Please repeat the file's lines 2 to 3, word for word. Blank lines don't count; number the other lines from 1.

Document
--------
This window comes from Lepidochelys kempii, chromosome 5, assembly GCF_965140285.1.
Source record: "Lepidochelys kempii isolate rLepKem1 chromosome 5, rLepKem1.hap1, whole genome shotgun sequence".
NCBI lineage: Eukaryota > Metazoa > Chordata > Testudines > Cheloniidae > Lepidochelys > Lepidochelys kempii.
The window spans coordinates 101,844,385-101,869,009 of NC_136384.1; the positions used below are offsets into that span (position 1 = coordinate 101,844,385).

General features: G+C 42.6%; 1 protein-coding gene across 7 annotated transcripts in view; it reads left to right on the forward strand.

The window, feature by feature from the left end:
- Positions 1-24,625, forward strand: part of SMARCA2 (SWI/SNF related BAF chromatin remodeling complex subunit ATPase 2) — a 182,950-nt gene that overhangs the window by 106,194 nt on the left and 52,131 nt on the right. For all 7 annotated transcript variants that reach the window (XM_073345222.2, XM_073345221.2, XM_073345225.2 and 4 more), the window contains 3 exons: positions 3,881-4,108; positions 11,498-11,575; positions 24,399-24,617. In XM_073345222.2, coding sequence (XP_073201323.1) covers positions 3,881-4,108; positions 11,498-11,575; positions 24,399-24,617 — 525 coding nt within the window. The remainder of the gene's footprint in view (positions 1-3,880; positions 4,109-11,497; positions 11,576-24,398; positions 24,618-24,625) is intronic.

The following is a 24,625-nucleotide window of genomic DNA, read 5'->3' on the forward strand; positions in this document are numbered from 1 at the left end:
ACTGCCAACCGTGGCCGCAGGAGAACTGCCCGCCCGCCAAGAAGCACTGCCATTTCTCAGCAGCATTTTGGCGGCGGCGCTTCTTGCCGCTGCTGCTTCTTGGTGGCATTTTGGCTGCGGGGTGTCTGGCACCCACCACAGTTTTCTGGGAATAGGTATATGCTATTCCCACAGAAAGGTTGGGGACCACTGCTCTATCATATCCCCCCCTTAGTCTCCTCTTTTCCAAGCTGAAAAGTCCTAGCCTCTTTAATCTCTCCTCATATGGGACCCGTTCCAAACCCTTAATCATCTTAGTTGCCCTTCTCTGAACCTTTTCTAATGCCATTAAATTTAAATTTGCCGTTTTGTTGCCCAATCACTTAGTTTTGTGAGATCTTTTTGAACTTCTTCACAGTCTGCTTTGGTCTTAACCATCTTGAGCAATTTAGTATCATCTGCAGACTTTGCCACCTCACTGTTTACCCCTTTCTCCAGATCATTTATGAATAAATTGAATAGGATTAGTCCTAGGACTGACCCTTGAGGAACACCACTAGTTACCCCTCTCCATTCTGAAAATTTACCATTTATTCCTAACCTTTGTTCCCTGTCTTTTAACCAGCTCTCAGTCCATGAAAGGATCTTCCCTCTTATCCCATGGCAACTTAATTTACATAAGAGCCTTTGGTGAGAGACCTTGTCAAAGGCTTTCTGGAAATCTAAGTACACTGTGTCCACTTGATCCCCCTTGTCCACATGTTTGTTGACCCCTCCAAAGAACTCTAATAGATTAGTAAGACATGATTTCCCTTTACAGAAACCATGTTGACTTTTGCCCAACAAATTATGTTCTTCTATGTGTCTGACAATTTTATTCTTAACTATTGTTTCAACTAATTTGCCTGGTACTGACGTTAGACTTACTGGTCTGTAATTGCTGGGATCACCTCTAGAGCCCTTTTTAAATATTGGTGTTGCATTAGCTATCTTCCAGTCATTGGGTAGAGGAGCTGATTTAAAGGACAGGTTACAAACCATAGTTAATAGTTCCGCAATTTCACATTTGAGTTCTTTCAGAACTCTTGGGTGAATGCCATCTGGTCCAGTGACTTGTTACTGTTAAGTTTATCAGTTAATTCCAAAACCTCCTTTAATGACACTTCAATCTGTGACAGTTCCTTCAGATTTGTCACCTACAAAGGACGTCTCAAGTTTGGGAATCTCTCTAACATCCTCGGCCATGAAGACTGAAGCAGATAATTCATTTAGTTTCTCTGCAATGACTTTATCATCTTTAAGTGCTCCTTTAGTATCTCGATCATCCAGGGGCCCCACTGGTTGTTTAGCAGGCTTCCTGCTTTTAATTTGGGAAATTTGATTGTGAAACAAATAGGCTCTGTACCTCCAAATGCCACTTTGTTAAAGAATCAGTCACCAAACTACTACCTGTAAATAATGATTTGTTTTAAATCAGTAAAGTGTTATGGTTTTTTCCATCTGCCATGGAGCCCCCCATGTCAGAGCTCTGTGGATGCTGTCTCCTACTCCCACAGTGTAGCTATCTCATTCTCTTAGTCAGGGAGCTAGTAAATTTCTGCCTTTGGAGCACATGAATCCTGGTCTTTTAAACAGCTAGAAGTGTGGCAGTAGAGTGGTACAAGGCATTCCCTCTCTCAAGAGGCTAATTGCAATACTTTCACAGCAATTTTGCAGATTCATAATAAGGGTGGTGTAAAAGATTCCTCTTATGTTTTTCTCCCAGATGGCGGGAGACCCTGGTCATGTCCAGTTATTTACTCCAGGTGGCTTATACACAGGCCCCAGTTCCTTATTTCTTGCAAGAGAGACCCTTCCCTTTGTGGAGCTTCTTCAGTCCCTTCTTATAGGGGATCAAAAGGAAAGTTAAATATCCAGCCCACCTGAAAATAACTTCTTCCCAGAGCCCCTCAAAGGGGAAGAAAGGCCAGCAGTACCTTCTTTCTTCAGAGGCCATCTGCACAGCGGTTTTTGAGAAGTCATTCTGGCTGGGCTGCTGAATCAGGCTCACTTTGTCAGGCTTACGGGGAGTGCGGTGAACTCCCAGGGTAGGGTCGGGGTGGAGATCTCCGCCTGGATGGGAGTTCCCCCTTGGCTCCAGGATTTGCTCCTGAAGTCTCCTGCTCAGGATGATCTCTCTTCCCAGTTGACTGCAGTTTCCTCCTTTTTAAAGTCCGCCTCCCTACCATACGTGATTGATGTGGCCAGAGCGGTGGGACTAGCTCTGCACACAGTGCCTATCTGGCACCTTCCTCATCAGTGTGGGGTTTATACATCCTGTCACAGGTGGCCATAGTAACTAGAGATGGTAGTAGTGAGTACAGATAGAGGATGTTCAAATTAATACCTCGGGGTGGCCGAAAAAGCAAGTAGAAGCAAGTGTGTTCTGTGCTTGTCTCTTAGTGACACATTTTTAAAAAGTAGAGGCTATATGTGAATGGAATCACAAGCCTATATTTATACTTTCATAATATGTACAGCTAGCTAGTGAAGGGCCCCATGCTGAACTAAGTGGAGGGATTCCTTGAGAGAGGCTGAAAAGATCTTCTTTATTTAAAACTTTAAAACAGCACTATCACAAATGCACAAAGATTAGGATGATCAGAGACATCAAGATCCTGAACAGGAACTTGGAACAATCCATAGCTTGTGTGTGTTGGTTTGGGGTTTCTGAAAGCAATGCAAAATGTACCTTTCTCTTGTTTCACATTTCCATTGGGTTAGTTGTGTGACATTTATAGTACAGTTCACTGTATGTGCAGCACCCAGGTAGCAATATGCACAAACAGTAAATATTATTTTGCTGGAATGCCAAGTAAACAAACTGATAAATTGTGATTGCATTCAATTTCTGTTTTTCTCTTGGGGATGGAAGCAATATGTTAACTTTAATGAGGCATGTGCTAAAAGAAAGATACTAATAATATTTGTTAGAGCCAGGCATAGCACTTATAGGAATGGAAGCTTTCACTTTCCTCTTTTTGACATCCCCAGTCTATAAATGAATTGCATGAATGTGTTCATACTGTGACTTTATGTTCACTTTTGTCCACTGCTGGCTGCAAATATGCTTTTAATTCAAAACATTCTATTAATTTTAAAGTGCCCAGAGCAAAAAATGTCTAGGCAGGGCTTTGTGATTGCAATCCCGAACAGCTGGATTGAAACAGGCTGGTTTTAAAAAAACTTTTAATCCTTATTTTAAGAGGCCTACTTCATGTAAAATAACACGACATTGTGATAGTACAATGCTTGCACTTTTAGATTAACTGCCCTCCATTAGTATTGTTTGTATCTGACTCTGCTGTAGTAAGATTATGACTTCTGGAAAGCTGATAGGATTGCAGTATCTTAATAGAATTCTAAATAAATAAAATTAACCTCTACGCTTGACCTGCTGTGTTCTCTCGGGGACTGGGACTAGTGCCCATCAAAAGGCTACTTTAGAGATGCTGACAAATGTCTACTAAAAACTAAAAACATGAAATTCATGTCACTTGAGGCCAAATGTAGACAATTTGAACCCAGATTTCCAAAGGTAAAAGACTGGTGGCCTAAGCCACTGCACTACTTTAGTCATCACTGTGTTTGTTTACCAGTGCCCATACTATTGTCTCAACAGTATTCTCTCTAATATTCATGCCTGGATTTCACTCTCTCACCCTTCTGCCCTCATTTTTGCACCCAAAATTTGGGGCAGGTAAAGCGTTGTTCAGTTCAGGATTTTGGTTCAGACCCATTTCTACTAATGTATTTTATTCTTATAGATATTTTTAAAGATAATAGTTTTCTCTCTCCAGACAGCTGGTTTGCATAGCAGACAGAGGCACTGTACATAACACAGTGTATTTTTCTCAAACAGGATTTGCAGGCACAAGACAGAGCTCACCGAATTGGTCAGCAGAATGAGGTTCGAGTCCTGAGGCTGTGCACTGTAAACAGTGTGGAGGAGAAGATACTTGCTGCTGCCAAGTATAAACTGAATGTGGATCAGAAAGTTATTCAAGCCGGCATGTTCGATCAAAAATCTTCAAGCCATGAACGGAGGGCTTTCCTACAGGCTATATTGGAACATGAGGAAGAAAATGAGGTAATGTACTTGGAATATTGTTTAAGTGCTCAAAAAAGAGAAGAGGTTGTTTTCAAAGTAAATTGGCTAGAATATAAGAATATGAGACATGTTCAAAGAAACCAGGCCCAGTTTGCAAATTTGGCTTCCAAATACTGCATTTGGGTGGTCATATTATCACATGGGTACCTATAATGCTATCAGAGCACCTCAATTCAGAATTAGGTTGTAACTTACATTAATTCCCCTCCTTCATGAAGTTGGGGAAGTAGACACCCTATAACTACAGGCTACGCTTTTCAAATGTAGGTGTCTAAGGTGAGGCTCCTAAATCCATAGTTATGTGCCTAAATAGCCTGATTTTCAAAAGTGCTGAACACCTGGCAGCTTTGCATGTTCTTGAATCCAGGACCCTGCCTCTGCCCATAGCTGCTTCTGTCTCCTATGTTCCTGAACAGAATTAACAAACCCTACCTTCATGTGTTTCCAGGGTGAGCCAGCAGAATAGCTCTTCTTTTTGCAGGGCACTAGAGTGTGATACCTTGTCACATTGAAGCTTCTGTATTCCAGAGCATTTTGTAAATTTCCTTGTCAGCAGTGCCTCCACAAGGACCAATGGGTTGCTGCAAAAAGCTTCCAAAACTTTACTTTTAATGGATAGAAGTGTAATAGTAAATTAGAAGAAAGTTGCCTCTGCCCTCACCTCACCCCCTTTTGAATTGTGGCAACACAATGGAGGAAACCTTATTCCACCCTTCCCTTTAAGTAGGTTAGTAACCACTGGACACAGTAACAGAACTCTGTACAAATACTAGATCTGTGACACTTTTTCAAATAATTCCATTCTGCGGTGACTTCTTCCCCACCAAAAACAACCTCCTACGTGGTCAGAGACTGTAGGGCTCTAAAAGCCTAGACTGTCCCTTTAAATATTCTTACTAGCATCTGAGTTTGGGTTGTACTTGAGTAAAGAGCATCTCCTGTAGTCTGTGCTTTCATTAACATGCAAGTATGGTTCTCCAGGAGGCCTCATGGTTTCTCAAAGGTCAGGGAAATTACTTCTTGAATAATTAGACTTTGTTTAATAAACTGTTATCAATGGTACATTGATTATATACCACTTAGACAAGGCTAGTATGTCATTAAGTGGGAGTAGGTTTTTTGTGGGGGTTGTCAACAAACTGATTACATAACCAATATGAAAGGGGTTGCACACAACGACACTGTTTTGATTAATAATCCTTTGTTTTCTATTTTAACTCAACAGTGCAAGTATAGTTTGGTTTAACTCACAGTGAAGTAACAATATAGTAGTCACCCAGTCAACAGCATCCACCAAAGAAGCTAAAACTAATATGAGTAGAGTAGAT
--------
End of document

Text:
Source record: "Lepidochelys kempii isolate rLepKem1 chromosome 5, rLepKem1.hap1, whole genome shotgun sequence".
NCBI lineage: Eukaryota > Metazoa > Chordata > Testudines > Cheloniidae > Lepidochelys > Lepidochelys kempii.